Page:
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Friday, November 18, 2016

Movie Review: LOVING Uplifting, Beautiful, & Heartfelt. #ThisIsLoving

LOVING is an uplifting, important film that will be cherished for generations. Both Joel Edgerton and Ruth Negga disappear in their characters, among the most deeply-affecting performances this year. And writer/director Jeff Nichols once again proves his storytelling prowess.

Rama is back again.

Based on the true story of interracial couple, Richard and Mildred Loving who were punished by law and ultimately banished from their hometown for getting married. They spent the next nine years fighting for their right to raise their family there. It’s a case that went all the way to the supreme court and resulted in the landmark civil rights decision invalidating any laws that prohibit interracial marriage.

What I’ve always admired about writer/director Jeff Nichols is that he’s more interested in the human factor. Even when his film could be about mystery adventure like “Midnight Special,” the focus remains centered around how two or three characters affect each other. The same goes with LOVING. The film could’ve easily detoured on to the arguments presented at the Supreme court, it could’ve shown more bigotry and discrimination that were unfortunately indeed prevalent in that area at that time, it could’ve chosen to be overdramatic as well. But that’s not the case with Jeff Nichols. He doesn’t go for big epic set pieces, it’s all about the relationships for him. From beginning to end, LOVING is about Richard and Mildred, and yes, although this is about interracial marriage, even more so than that, this film actually speaks about marriage in general. How a husband treats his wife and vice versa, even in times of disagreements. From start to end, the film feels so up close and personal.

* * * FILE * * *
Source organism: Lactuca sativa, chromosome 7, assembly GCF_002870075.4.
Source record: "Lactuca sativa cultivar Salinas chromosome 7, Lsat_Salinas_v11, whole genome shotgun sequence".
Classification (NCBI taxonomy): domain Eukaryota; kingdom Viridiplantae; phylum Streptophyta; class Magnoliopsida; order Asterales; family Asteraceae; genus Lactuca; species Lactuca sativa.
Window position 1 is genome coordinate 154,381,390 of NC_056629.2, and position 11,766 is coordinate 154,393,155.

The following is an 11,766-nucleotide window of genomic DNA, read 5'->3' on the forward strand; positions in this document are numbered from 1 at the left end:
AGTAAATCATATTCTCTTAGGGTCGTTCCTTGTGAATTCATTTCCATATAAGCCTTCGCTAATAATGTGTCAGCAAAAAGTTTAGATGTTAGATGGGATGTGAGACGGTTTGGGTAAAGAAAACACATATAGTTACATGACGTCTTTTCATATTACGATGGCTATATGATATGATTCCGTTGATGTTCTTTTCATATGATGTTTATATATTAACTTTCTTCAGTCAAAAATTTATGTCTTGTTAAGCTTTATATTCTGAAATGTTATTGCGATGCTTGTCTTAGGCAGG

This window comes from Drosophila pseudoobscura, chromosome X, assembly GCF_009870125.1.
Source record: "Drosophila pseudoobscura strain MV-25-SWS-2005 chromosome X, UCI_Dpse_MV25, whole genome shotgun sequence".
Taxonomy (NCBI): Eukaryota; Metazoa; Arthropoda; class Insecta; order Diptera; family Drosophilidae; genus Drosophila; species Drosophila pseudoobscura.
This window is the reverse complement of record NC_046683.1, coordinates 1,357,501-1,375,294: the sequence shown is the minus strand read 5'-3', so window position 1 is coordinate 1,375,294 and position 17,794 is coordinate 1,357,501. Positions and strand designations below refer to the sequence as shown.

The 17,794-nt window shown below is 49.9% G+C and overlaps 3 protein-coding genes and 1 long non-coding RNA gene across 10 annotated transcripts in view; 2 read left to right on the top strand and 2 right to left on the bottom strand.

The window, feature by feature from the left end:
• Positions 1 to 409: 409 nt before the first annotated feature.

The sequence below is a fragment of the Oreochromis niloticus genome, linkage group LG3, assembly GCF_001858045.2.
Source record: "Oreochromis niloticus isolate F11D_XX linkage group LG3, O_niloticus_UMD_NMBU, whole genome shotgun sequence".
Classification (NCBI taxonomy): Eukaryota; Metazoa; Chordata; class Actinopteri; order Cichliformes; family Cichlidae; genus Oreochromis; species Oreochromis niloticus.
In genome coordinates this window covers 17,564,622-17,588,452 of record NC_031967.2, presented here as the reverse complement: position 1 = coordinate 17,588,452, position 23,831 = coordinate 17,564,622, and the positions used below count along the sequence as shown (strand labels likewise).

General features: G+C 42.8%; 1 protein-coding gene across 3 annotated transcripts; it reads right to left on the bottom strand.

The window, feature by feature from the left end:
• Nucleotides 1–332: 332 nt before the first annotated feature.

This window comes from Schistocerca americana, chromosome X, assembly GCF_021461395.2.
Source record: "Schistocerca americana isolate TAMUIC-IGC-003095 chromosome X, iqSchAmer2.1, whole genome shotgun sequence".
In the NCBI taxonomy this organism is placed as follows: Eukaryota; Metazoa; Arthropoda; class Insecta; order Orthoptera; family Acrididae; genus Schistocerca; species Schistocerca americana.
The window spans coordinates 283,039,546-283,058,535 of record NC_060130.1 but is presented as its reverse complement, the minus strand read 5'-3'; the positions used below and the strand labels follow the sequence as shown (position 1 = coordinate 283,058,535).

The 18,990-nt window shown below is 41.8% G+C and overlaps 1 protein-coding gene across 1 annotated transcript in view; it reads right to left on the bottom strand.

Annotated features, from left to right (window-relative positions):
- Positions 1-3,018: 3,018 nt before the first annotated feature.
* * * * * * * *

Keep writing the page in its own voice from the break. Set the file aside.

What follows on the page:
If you’ve seen photos of Richard and Mildred Loving and then you see Joel Edgerton and Ruth Negga’s portrayal, they’re like carbon copies, it’s the most perfect casting, in my opinion, since Steven Spielberg’s 2012 film, “Lincoln.” But not only the appearance. Richard has that shyness to him, he just wants his family to be left alone, and he takes care of Mildred, he’s the great provider. And so Edgerton understands that he has to capture those nuances. The same with Negga. Mildred feels devastated by the idea that she’s not allowed to raise her children at her hometown, and that frustration is evident all over Negga. These are two actors who aren’t even Americans, but manage to carry this piece of American history that essentially has become a monumental inspiration to couples ever since. Complimented by composer David Wingo’s calmed yet genuine music and Adam Stone’s exquisite cinematography, LOVING for certain will leave a lasting mark.

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